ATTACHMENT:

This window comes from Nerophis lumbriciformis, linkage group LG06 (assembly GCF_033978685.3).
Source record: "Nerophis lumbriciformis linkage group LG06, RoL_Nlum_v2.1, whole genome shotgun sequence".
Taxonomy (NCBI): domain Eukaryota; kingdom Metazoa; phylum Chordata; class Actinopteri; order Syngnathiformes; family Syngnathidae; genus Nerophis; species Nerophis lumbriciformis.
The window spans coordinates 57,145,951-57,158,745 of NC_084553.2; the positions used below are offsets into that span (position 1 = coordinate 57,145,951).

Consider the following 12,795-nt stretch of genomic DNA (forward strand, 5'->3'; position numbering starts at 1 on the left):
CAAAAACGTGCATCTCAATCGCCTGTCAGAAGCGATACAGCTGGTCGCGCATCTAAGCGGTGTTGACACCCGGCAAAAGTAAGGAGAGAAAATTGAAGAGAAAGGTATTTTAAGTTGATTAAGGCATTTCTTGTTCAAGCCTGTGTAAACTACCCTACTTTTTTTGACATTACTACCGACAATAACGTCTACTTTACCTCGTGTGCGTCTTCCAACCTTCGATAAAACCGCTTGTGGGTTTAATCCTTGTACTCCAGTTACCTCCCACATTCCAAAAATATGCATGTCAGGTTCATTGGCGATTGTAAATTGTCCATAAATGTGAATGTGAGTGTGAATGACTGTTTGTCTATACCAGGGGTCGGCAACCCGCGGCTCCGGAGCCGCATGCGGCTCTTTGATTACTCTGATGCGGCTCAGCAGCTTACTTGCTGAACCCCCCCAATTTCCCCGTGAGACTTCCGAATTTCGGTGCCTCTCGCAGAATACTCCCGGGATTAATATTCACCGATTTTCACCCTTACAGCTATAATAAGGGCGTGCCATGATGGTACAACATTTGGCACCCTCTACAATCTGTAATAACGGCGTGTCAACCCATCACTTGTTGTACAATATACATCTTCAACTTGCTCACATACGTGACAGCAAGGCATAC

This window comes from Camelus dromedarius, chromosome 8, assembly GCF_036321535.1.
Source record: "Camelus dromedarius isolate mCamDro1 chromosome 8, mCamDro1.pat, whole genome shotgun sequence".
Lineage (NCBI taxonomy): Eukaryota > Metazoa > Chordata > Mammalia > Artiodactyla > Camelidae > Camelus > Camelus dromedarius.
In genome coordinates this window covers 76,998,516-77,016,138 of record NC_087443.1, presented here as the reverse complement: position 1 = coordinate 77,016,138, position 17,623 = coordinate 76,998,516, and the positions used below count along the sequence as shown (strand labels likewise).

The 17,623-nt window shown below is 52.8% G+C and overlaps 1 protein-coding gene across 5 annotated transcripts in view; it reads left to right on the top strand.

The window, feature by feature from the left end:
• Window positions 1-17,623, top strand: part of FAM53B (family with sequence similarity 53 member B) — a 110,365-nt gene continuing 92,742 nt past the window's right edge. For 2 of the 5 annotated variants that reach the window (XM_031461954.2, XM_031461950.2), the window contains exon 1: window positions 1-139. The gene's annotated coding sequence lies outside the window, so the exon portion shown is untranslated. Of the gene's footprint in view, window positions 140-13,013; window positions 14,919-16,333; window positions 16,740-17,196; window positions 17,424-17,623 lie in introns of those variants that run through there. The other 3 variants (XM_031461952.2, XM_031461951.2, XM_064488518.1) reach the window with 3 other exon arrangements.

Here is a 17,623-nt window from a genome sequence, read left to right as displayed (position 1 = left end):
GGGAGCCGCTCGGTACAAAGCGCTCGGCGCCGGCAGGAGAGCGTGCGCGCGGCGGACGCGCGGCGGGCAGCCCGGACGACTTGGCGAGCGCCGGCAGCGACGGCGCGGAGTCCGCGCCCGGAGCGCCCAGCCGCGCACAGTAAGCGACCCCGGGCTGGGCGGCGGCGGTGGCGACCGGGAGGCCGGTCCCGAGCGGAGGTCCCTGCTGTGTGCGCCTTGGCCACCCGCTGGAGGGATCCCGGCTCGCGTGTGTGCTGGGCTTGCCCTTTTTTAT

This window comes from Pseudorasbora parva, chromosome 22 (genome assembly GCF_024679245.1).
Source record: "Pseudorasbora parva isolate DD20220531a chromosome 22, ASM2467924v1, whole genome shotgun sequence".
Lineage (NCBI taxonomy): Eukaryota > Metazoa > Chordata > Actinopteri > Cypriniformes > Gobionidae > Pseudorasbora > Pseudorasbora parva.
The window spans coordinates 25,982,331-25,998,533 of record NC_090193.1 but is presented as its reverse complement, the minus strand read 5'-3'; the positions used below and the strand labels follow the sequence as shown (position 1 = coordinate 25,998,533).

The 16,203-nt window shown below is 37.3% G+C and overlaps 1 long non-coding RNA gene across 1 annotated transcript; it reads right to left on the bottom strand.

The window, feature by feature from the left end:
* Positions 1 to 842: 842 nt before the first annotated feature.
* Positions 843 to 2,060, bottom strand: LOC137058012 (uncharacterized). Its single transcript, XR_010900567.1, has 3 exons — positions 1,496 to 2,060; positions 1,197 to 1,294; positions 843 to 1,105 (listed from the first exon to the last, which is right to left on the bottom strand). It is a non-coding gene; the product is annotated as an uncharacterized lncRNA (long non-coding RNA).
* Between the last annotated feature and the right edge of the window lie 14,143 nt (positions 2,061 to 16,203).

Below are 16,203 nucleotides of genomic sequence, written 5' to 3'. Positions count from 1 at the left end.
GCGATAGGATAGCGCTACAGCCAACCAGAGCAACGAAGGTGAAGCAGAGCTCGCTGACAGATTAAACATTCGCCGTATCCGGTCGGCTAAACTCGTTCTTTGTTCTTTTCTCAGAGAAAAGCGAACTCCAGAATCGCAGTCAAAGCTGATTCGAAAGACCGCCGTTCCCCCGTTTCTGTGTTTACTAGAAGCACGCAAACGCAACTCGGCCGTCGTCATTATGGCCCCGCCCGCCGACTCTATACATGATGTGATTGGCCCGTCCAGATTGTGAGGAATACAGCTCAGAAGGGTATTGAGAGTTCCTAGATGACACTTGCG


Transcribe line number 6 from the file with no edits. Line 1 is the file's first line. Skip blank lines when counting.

CAAAAACGTGCATCTCAATCGCCTGTCAGAAGCGATACAGCTGGTCGCGCATCTAAGCGGTGTTGACACCCGGCAAAAGTAAGGAGAGAAAATTGAAGAGAAAGGTATTTTAAGTTGATTAAGGCATTTCTTGTTCAAGCCTGTGTAAACTACCCTACTTTTTTTGACATTACTACCGACAATAACGTCTACTTTACCTCGTGTGCGTCTTCCAACCTTCGATAAAACCGCTTGTGGGTTTAATCCTTGTACTCCAGTTACCTCCCACATTCCAAAAATATGCATGTCAGGTTCATTGGCGATTGTAAATTGTCCATAAATGTGAATGTGAGTGTGAATGACTGTTTGTCTATACCAGGGGTCGGCAACCCGCGGCTCCGGAGCCGCATGCGGCTCTTTGATTACTCTGATGCGGCTCAGCAGCTTACTTGCTGAACCCCCCCAATTTCCCCGTGAGACTTCCGAATTTCGGTGCCTCTCGCAGAATACTCCCGGGATTAATATTCACCGATTTTCACCCTTACAGCTATAATAAGGGCGTGCCATGATGGTACAACATTTGGCACCCTCTACAATCTGTAATAACGGCGTGTCAACCCATCACTTGTTGTACAATATACATCTTCAACTTGCTCACATACGTGACAGCAAGGCATAC